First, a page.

On Wednesday, July 21, 2021 at 11:12:09 AM UTC-7, Andrew Roughan wrote:
> I have set BPX $4938 and debugger is entered when this address is reached.
> I have some patch code loaded in memory at $8e00 and so I execute that with
> The patch code overwrites content of 4938 and several more locations and
The debugger G command behaves differently then what you are are expecting. It comes in 2 forms:
* ####G does NOT enable breakpoints.
* You must use G <addr> if you want it to stop at that address
i.e. It runs until THAT address is triggered. It ignores other breakpoints.
If you type HELP G or HELP GG the debugger will print off these instructions:
G, Run at normal speed [until PC == address]
G, Run at full speed [until PC == address]
Here is a small demo:
300:A9 C1 8D 00 04 60
310:4C 00 00
The first BP @ $300 is hit as expected.
If use G to continue the second BP @ $305 will be triggered.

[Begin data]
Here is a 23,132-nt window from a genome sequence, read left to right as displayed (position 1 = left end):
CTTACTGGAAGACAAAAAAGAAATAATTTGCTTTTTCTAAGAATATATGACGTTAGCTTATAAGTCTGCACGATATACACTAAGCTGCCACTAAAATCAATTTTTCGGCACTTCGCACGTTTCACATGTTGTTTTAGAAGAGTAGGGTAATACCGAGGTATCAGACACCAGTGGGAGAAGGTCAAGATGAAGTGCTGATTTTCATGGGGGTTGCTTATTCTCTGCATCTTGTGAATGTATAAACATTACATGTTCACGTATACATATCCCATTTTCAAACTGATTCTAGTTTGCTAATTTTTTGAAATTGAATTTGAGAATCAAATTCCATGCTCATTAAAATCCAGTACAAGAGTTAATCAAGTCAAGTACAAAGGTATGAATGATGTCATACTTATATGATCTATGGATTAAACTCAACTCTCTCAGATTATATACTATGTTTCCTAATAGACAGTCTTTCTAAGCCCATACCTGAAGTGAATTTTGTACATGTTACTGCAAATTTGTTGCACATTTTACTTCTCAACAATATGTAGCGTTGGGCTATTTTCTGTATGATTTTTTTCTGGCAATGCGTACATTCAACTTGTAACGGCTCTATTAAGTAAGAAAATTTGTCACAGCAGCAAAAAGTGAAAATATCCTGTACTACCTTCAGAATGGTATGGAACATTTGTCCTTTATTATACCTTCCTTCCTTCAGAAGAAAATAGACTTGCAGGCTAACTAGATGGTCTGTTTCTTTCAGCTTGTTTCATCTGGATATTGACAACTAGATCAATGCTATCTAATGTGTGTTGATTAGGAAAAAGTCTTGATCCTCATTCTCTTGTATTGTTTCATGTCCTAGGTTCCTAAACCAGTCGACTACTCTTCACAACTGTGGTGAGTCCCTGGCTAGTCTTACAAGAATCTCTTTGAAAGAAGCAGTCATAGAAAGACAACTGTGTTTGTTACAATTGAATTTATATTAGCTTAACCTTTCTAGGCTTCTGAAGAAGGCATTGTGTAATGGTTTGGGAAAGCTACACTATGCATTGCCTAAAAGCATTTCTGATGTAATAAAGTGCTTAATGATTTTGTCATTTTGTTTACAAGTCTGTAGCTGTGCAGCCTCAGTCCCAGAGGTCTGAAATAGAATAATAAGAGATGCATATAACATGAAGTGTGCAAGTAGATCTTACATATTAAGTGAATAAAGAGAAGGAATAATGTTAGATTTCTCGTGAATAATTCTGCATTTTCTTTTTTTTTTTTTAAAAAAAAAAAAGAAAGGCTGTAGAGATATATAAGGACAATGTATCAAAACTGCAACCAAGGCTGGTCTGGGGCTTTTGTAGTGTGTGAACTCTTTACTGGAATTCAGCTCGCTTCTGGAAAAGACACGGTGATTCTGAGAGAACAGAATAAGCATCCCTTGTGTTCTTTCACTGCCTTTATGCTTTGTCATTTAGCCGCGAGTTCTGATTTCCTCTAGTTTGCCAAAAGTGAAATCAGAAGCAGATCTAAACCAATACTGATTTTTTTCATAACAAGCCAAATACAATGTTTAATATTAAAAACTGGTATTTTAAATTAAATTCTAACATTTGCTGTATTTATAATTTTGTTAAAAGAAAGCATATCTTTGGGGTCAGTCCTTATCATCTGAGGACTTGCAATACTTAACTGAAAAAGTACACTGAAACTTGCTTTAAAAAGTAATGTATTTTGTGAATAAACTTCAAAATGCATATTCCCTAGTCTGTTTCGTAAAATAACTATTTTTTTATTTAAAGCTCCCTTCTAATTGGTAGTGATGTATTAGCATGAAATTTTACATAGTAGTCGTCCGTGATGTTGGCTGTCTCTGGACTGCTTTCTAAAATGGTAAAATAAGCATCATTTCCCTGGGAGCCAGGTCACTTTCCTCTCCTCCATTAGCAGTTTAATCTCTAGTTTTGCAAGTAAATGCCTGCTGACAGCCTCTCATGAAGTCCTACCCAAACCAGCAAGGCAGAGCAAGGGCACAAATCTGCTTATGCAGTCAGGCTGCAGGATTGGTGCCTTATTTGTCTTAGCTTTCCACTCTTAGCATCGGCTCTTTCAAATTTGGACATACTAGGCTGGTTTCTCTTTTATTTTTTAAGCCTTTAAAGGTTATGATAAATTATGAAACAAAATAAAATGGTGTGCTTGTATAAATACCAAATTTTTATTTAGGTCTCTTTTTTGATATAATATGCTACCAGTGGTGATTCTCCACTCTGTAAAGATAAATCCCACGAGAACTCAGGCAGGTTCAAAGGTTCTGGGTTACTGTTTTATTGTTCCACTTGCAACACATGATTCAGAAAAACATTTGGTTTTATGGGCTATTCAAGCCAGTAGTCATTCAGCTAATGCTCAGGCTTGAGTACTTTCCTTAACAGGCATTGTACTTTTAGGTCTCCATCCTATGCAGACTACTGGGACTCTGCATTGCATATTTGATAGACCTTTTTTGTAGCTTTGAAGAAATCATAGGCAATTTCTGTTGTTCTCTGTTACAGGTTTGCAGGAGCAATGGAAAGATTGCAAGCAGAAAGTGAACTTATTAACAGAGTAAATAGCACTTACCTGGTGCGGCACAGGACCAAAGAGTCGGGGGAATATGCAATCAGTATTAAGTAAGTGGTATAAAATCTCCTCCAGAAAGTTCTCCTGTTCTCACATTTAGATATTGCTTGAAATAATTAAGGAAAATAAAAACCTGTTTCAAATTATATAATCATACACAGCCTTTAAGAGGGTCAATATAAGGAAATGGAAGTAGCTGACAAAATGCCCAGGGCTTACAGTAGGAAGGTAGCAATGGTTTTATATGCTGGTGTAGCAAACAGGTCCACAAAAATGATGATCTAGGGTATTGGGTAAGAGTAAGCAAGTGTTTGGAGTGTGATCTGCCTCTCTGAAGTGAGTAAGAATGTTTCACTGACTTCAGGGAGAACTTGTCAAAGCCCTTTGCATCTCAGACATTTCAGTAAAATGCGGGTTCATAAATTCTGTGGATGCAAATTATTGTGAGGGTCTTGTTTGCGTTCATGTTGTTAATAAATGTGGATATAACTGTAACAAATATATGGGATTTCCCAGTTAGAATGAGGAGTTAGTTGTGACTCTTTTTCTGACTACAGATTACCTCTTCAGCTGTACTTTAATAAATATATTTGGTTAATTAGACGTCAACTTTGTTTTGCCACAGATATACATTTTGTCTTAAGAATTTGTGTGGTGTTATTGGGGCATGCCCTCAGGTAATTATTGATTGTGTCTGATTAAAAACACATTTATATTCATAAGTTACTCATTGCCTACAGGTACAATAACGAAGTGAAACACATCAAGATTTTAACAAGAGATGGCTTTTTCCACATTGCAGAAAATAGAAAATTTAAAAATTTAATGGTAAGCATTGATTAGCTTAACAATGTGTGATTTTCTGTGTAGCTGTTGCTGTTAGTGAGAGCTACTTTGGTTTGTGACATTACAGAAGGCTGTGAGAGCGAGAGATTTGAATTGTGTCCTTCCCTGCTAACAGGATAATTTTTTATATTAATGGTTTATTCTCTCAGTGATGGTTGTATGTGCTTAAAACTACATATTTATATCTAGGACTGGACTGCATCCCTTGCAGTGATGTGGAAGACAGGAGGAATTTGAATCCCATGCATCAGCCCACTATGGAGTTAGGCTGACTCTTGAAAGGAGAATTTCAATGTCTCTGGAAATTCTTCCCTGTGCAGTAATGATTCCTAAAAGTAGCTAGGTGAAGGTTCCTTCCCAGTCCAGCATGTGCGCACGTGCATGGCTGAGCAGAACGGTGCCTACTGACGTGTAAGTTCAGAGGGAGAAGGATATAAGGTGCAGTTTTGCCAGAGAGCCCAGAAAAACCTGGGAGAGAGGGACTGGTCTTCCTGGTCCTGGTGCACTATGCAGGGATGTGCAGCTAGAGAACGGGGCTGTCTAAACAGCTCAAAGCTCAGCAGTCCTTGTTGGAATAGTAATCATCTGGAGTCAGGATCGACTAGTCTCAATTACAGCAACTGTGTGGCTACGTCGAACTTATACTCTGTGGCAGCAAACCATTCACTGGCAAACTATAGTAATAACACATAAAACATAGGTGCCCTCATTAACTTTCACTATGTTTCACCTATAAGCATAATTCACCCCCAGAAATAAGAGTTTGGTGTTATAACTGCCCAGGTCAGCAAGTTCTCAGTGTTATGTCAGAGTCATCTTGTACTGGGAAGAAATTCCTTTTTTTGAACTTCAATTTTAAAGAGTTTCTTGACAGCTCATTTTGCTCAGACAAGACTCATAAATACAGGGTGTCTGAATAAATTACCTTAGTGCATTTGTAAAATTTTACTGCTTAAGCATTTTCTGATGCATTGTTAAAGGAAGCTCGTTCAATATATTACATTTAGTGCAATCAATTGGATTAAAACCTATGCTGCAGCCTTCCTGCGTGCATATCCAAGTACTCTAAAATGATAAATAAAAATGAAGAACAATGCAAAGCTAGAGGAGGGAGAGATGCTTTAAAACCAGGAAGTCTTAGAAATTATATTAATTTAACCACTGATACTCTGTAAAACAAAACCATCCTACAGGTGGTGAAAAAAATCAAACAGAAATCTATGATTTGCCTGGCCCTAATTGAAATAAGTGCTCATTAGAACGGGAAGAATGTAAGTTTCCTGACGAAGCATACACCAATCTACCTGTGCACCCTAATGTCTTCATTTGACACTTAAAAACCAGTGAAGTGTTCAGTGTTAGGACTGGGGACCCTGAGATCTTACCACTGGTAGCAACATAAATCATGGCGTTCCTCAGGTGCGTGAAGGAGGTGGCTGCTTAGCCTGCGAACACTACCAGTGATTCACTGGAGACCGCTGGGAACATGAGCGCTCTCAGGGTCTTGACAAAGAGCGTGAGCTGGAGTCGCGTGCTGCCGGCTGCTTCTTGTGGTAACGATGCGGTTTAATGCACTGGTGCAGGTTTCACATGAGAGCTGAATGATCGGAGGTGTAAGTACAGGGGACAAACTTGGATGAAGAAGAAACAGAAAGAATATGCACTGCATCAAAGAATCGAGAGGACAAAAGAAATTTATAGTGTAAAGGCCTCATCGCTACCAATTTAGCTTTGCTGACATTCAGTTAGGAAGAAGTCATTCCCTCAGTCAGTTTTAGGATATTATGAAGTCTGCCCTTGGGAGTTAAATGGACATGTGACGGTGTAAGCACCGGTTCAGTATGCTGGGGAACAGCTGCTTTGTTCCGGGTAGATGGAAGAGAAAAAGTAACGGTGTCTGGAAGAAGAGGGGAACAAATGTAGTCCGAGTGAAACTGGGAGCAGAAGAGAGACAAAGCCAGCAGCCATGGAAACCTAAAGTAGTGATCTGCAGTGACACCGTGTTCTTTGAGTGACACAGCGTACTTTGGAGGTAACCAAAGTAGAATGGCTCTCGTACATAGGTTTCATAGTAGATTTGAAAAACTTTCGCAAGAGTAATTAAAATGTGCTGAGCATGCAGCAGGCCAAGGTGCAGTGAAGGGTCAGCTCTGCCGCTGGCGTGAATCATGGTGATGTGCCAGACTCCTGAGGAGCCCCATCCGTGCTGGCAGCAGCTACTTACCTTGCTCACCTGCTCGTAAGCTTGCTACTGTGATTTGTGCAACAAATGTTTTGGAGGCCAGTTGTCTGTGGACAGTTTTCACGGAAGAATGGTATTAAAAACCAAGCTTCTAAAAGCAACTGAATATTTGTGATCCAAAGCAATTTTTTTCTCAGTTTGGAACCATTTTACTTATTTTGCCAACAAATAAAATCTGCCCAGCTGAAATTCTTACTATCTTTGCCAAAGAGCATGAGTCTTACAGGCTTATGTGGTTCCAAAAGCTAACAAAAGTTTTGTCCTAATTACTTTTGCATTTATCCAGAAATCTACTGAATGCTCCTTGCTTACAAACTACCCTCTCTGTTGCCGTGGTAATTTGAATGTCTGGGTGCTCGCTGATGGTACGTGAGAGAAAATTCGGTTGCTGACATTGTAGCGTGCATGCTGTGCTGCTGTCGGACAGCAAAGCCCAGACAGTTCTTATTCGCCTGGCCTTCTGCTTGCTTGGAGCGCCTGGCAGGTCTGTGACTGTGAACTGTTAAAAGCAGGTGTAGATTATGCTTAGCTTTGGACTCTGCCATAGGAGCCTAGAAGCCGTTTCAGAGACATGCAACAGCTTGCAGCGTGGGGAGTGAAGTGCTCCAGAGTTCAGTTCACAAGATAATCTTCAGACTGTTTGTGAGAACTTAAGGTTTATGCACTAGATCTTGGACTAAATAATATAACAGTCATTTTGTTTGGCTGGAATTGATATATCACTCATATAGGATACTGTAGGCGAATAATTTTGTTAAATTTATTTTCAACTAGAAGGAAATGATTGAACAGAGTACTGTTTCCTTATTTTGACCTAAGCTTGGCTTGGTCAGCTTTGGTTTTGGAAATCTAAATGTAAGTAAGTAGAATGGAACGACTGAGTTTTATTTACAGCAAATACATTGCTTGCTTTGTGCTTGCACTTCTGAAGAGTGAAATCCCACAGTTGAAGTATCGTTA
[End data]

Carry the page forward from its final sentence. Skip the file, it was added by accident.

Finally, one more G to exit.
If you then re-trigger the original breakpoint via ...
... but this time we use 300G the 2nd BP @ $305 will NOT be triggered. You must re-enter the debugger to re-enable breakpoints.
Thus for your code, when your BP @ $4938 is hit and you want to execute the code at $8E00 and re-hit the BP at $4938 you must use change the PC first and THEN use G.
R PC 8E00
Then the breakpoint of $4938 will be hit again.
Also, if you want your breakpoints to be hit, normally it is better to use <F7> to exit the debugger then to use G.
Lastly, you'll probably want to examine the source code for the CmdGo()
Hope this helps.